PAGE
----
Saturday, December 18, 2010

Italy's Northern League to the Rescue: Bye bye Berlusconi!

Silvio isn't a sex addict, he's a Bill Clinton-wannabe

Berlusconi barely survived a 314-311 vote of confidence last week. But when and if his battered political career comes to a halt, the elections afterwards might vault The Northern League's political boss, Signor Roberto Bossi, into the top seat in Italy. Roberto Bossi is responsible for touting the Po Valley's advantages versus the problems in the rest of the country with the great quip "Garibaldi didn't unite Italy---he divided Africa!"

Here's a recent Economist article:
For almost ten years, starting in the late 1990s, the League and its dream of a free “Padania” (northern Italy) could be dismissed as outlandish. No longer. Since 2008, Silvio Berlusconi’s government has relied on the League’s votes in parliament. To ensure its continued support the prime minister promised this month to accelerate the implementation of “fiscal federalism”—the League’s ill-defined project for greater financial autonomy.

If, however, the government is brought down next year by divisions among its non-League elements, Mr Bossi and his followers should be the main beneficiaries of any resulting election. Polls show them increasing their share of the vote by half since the 2008 election.

As with many parties across Europe, the League’s anti-illegal immigration and anti-Islamic stance is popular. It is a Leaguer, the interior minister, Roberto Maroni, who has implemented Italy’s controversial policy of turning back migrants in the Mediterranean before they can apply for asylum. Islamophobia is rife in the League. Another minister, Roberto Calderoli, once walked a pig over land earmarked for the building of a mosque.

Yet the party’s xenophobia is in essence a by-product of Mr Bossi’s efforts to create a shared identity among the people he seeks to unite. “One way he does this is by setting up common enemies,” says Alessandro Trocino, co-author of a recent book on the League. “First, it was Italians from the south; then immigrants in general, now Muslims in particular.”

Mr Bossi’s message has proved increasingly attractive to traditionally left-wing voters. Indeed, their support was crucial to the League’s impressive showing in the 2008 election. “We are neither left nor right,” says Ettore Albertoni, a former speaker of the assembly of Lombardy, the region around Milan. The claim has some foundation; many of the League’s longstanding voters are both employers and workers—owners of farms, workshops and bars.

It would be ironic if next year, the 150th anniversary of Italy’s unification, became the League’s annus mirabilis. But Giuseppe Berta, the author of a book on Italy’s north, says, “The League is on the crest of a wave. That means it’s about to fall back.” The party, he maintains, has innate handicaps. It remains dependent on Mr Bossi’s charisma (undimmed by a stroke in 2004 that left him with impaired speech). Urban voters are put off by its populism, vulgarity (Mr Bossi recently described Romans as “pigs”) and mythologising (of an ur-Padanian Celtic heritage). Professor Berta says the League has yet to produce leaders capable of governing anything bigger than a town. Not everyone agrees. Mr Maroni is among the government’s most popular ministers. Luca Zaia, who left the cabinet in April, is seen as an effective governor of the Veneto.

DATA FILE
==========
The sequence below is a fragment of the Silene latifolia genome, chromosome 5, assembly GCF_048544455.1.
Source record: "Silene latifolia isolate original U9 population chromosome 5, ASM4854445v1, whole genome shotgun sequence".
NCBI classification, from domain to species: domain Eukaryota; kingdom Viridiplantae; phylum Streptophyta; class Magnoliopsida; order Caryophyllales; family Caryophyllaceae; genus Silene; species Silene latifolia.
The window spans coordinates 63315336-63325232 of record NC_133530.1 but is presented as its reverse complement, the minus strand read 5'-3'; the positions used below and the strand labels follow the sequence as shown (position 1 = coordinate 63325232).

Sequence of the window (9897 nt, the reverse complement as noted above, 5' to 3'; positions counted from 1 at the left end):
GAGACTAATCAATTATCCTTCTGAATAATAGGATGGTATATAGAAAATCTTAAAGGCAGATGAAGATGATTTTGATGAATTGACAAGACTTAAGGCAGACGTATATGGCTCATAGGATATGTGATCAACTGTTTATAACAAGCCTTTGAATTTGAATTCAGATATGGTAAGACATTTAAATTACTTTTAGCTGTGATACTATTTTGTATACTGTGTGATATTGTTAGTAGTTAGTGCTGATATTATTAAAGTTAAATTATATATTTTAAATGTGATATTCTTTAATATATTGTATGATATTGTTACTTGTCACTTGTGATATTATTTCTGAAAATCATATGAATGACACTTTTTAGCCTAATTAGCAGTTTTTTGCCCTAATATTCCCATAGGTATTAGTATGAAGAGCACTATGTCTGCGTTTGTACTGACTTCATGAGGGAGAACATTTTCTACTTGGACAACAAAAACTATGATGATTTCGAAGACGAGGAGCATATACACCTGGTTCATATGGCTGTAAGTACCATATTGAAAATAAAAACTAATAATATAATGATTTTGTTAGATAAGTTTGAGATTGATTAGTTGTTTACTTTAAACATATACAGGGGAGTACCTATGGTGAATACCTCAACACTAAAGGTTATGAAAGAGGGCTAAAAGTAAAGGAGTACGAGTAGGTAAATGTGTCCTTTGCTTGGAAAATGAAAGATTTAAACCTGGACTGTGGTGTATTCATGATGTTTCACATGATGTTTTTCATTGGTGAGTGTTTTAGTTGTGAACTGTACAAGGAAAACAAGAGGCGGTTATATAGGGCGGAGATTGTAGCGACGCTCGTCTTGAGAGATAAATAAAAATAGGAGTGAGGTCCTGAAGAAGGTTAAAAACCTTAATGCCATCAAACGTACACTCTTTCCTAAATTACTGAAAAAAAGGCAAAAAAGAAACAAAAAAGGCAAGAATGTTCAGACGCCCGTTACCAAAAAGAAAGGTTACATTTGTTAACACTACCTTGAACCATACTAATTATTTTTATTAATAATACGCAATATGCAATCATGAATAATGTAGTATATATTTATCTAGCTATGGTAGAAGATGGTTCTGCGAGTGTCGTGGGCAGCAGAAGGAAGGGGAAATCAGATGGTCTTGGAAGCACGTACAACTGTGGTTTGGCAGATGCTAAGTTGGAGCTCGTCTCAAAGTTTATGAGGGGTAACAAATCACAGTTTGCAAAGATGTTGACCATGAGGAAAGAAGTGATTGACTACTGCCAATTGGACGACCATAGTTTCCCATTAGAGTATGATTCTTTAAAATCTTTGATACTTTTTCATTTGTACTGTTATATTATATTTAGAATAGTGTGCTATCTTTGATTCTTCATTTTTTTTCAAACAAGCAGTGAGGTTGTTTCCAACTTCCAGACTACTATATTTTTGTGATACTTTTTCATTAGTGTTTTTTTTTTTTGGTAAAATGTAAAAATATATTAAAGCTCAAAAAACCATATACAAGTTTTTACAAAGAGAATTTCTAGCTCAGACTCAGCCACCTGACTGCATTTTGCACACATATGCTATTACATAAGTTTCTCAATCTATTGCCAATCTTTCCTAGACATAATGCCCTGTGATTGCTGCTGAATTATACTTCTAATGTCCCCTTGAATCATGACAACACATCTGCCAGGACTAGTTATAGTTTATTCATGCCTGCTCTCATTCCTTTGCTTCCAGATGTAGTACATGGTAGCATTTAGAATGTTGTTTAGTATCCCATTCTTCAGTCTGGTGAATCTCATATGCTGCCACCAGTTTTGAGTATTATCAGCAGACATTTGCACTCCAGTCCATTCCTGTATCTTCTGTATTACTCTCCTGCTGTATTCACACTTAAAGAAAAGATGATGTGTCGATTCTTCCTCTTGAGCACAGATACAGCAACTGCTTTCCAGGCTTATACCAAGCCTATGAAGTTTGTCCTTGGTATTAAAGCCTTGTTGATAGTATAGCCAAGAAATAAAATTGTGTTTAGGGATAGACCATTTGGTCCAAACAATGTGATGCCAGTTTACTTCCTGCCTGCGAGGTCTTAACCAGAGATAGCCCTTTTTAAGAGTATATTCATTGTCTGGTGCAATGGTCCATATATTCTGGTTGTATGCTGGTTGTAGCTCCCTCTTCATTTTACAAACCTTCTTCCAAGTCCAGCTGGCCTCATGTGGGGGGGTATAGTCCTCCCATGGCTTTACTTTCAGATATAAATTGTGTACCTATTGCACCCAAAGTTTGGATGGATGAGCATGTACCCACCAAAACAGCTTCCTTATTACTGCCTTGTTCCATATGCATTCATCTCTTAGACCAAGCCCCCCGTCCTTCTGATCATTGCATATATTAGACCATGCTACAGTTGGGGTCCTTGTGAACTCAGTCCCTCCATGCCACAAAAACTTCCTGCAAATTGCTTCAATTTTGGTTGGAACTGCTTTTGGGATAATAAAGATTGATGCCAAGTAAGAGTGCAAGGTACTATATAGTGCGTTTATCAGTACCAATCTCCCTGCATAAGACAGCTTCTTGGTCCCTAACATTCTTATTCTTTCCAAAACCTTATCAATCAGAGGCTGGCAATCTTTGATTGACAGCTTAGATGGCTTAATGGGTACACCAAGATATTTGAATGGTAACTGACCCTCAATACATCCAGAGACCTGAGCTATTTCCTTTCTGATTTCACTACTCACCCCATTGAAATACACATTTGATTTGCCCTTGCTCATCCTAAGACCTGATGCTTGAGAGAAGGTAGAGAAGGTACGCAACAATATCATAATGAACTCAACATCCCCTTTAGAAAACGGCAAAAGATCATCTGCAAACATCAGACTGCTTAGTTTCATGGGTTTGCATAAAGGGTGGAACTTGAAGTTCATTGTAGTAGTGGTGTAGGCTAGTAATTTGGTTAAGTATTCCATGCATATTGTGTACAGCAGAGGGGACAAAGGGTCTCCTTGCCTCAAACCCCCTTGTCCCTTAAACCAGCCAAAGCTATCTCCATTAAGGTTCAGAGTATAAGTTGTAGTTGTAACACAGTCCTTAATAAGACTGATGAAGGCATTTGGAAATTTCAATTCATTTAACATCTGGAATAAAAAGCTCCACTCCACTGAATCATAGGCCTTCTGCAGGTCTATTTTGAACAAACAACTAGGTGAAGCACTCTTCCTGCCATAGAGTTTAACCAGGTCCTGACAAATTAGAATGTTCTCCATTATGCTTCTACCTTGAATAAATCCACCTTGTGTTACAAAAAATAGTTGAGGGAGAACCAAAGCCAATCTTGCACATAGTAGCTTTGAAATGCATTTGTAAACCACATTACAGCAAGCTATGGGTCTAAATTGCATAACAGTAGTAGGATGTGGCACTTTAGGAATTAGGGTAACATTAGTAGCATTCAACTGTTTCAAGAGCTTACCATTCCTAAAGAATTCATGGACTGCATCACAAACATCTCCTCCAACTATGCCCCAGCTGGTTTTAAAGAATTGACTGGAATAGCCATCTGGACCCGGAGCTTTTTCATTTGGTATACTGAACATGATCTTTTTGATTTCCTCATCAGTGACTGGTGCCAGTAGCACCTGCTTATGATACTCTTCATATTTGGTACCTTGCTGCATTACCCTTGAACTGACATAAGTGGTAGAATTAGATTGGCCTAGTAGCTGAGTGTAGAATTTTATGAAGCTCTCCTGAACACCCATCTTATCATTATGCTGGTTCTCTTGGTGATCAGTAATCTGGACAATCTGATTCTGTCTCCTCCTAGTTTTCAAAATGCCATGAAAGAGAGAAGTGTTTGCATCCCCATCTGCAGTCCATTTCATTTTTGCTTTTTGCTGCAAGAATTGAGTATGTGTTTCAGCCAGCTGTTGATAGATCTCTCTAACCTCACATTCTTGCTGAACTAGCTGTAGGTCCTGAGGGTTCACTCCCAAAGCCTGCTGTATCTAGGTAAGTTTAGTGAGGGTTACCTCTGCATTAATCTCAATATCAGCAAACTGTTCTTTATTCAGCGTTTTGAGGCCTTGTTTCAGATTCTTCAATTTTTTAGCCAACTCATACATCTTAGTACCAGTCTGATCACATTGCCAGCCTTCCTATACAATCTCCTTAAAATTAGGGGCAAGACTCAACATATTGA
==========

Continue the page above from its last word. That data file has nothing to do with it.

Much depends on whether the League will achieve its fiscal federalism, and, if it does, how it uses its new powers. Mr Trocino believes that it suits Mr Bossi and his followers to have an eternally unfulfilled demand. “Remember Oscar Wilde’s quip,” he says: “‘When the gods wish to punish us, they answer our prayers’.”

The Northern League seems to vaguely resemble the Poujadists of mid-century France, a conservative movement of small business and property owners. The Italians constantly repeated to me during my numerous trips to Italy that "Africa begins fifty miles south of Rome," meaning the divide between the two cultures of italy. From a classical point of view, the two Italys might be the Magna Graecia of south Italy, where the gestures are Greek-derived, and the more familiar Latin gestures.

The pledge by Roberto Bossi to return to the Celtic pre-Roman past reminds one of the Cis-Alpine Celtic tribes that sacked Rome in 390BC before they were eventually conquered two centuries later by the Roman legions. The Celts never cease reminding the anecdotal legends of the Italic tribes conquered by Rome that the original seven hills were a refuge for bandits, criminals, and highwaymen just across the Tiber, the southern border of Etruria, the Etruscan limits of governance. These tribes collected slaves and militarized them early on until a combination of volcanoes, earthquakes and other natural disasters weakened the Etruscans enough so that the highway robber enclave of Rome defeated the Etruscans around 420BC and then utterly laid waste to their capital, foreshadowing the fate of Carthage three centuries later.

Bossi's idea of "Padania" comprising the Po Valley's scenic riches might just propel the wealthy north into control of the rest of the country, much as northern Paris controls the rest of the French paysage.

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